ALB signs and symptoms
Adult Asian longhorned beetles (Anoplophora glabripennis) are 3/4 to 1-1/2 inches long, shiny black with white spots. The antennae are long and have alternating bands of black and white. The antennae are usually 1 to 2 times greater than the length of the body. The upper sections of the legs are whitish to blue. Adults are active from summer to mid-fall. Photo by M. O'Donnell and A. Cline, California Department of Food and Agriculture, bugwood.org.
Females chew crater-shaped pits 1/2 inch in diameter into bark to deposit their eggs. The hole may appear orange. Photo by Dennis Haugen, USDA Forest Service, bugwood.org.
The wormlike larvae can be up to two inches long, are yellowish-white, cylindrical and fleshy, with a varied texture on the underside. Larval feeding galleries or tunneling may be visible on severely impacted trees. Photo by Joe Boggs, affiliation unknown, bugwood.org.
The pupae are generally 1 to 1-1/4 inches long and ½-inch wide, are off-white to light brown and appear like an immature version of the adult with legs and antennae compressed against the body. It takes three years for the ALB to mature. Photo by Michael Borne, unknown affiliation, bugwood.org.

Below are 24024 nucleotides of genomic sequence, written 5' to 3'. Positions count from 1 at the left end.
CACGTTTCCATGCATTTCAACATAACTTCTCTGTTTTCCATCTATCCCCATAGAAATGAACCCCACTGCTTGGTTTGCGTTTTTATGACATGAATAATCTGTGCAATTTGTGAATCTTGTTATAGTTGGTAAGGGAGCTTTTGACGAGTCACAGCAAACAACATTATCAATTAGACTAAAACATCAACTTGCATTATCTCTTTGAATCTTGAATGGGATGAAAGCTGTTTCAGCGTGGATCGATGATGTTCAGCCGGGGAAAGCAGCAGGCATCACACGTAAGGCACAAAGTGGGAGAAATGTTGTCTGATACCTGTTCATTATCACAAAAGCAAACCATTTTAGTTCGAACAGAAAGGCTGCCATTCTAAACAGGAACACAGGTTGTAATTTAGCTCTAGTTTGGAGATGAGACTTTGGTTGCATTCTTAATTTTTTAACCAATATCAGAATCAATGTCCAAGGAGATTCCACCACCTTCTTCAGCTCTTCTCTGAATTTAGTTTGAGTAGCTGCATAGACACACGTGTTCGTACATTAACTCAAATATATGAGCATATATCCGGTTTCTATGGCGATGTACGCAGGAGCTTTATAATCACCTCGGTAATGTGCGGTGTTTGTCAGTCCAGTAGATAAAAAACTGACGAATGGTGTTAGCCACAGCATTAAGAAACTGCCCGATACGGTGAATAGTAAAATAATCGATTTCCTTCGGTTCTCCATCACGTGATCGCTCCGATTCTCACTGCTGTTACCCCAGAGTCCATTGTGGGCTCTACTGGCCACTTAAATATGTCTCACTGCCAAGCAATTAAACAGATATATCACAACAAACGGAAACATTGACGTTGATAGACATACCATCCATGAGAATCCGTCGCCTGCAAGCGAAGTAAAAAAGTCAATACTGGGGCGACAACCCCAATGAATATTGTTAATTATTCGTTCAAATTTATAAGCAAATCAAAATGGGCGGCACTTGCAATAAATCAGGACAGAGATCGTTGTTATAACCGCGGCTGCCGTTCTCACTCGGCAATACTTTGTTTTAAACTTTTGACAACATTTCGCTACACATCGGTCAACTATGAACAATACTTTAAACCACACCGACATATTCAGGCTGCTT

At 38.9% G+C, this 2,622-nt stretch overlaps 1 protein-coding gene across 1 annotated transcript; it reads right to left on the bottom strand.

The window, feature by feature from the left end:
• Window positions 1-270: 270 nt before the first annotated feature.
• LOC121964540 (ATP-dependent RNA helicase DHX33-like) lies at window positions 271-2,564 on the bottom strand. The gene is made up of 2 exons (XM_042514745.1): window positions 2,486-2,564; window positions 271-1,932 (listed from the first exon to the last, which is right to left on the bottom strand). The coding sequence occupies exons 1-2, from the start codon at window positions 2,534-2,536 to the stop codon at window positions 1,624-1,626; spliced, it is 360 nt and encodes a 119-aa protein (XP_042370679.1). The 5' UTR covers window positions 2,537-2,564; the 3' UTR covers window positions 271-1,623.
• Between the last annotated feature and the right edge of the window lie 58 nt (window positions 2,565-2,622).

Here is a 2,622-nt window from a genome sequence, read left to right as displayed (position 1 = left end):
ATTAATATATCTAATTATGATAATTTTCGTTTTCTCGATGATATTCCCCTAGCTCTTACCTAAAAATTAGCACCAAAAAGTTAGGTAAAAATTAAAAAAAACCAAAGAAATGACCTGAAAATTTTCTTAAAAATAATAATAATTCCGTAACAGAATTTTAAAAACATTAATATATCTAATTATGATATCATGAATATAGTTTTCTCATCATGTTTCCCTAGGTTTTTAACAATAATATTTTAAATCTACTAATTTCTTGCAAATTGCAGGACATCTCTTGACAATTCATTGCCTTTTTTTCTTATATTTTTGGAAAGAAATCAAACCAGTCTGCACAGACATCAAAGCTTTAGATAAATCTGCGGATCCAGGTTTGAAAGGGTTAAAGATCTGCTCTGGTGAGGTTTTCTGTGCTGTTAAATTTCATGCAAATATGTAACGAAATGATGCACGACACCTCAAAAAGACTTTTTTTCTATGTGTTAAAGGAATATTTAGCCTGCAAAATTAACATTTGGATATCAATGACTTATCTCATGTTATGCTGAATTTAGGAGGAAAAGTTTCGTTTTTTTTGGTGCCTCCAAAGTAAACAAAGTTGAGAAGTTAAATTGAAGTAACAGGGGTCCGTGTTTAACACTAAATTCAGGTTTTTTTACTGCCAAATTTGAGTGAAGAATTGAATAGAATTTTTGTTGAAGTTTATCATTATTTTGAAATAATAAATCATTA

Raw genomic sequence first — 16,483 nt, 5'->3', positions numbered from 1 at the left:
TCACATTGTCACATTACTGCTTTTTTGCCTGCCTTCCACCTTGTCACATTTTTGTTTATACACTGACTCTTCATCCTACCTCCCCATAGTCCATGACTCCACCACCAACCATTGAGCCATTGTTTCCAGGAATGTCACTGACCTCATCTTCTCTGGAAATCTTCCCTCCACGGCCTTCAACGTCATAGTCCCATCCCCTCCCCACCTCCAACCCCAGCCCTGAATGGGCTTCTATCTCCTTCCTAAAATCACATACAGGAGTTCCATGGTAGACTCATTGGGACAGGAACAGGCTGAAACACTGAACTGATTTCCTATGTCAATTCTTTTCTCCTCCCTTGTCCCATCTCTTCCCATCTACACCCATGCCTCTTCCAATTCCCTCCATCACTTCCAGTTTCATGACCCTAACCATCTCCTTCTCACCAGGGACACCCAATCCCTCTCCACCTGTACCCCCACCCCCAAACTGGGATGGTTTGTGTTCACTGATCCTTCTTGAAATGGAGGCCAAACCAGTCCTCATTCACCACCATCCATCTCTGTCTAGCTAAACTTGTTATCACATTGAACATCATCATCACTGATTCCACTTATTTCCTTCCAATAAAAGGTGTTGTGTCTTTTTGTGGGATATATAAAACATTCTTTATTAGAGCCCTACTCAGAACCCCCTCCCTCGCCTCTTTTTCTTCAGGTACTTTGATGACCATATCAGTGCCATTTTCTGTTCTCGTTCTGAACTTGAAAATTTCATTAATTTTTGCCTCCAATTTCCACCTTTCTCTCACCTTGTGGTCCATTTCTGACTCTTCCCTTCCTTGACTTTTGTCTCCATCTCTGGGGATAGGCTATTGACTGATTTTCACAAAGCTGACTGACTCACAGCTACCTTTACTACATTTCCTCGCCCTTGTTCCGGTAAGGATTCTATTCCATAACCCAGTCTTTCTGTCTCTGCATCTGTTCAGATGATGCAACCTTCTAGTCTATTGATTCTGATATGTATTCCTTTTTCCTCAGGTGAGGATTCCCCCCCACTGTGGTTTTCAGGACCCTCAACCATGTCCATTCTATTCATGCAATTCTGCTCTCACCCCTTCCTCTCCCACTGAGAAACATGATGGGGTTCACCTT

When the adult beetles emerge, they leave behind a hole 3/8 inch in diameter. Photo by Daniel Herms, Ohio State University, bugwood.org.
Wood shavings may be found extruding from holes in the bark and around the base of infested trees. Photo by Kenneth R. Law, USDA APHIS PPQ, bugwood.org.
Do not confuse ALB with the cottonwood borer
The Asian longhorned beetle (left) should not be confused with the cottonwood borer (right), a native longhorned beetle. The adult cottonwood borer has a more even mix of black and white patterns on its body and has solid black antennae. Photo by M. O'Donnell and A. Cline, California Department of Food and Agriculture, bugwood.org and Robert J. Bauernfeind, Kansas State University, bugwood.org.